Bug Bounty Hunters

Pesticides cost lots of money, especially organic ones.  A carton of iron phosphate type snail bait sets me back $10 to $15, depending on volume, and it needs to be reapplied every few weeks.  Hand picking is generally as affective as using chemicals, and a whole lot safer, but I don’t always make time to do it.   However, the bug bounty hunters are often happy to do it for me.  My kids, as well as a few of their friends, like that some bugs around here have a bounty on their heads.  I will pay cash for certain pest bugs my bantam Cochin hens can’t easily catch, like grasshoppers, or the cochins don’t care for, like snails.

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A snail lurking in one of the backyard flower beds full of nasturtium and amayllis

Once tomato season starts, the kids are eager to scan my tomato plants for horn worms, sometimes daily.  A few large tomato horn worms can decimate a tomato plant in a matter of days, and by pricing them the highest ($0.50), they have never become a problem for my tomato plants.  Each bug variety has a different price on its head, based on difficulty to find or capture.  My two conditions are the bugs must be captured in my yard in order to earn the bounty, also any bug, in order to be fed to the chickens must originate in my yard.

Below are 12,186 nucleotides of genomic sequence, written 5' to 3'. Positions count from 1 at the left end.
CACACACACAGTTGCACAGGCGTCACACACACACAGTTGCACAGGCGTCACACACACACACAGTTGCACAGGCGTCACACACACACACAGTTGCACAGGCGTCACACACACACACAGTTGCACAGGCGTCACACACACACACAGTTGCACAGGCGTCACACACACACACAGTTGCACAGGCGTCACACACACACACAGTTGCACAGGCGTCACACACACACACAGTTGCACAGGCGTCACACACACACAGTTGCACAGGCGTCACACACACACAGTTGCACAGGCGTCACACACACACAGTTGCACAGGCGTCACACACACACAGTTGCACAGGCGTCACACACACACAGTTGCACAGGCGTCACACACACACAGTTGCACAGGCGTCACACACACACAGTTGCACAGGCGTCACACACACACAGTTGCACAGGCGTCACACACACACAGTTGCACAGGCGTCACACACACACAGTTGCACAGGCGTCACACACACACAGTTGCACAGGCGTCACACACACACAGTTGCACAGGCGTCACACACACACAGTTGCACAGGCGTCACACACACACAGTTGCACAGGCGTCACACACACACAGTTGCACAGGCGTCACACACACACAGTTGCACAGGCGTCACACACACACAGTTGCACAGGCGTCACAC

On Saturday, my son wanted some extra money to spend at the new arcade a few blocks away.  Therefore, he decided to go out and collect snails from the amaryllis and agapanthus in the front yard flower beds.  After about 10 minutes, he handed over a plastic bag stuffed with 40+ slimy snails in exchange for $2.  The next day, he wanted to take his neighborhood friends to the arcade and show off how easy it was to win at the claw machine there, but he spent all his pocket money.  He grabbed another bag and scooped up an additional 20 snails to quickly earn $1 and off he went.   I didn’t realize the snails had gotten that out of control out there.  He was happy about it though, and he managed to win 4 angry bird stuffed animals in 2 days to show for it.

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The angry birds J got at the arcade after spending a little time capturing snails.

Snails often end up being disposed of or feed to the ducks at the pond, but grasshoppers, tomato horn worms, and cabbage looper larvae all end up going to the chickens.

The bug reward at Hanbury House is as follows:

  • tomato horn worms $0.50
  • grasshoppers $0.25
  • snails or slugs $0.05 w/ a minimum requirement of 20.
  • cabbage looper larvae $0.05

 

 

© 2012, Hanbury House.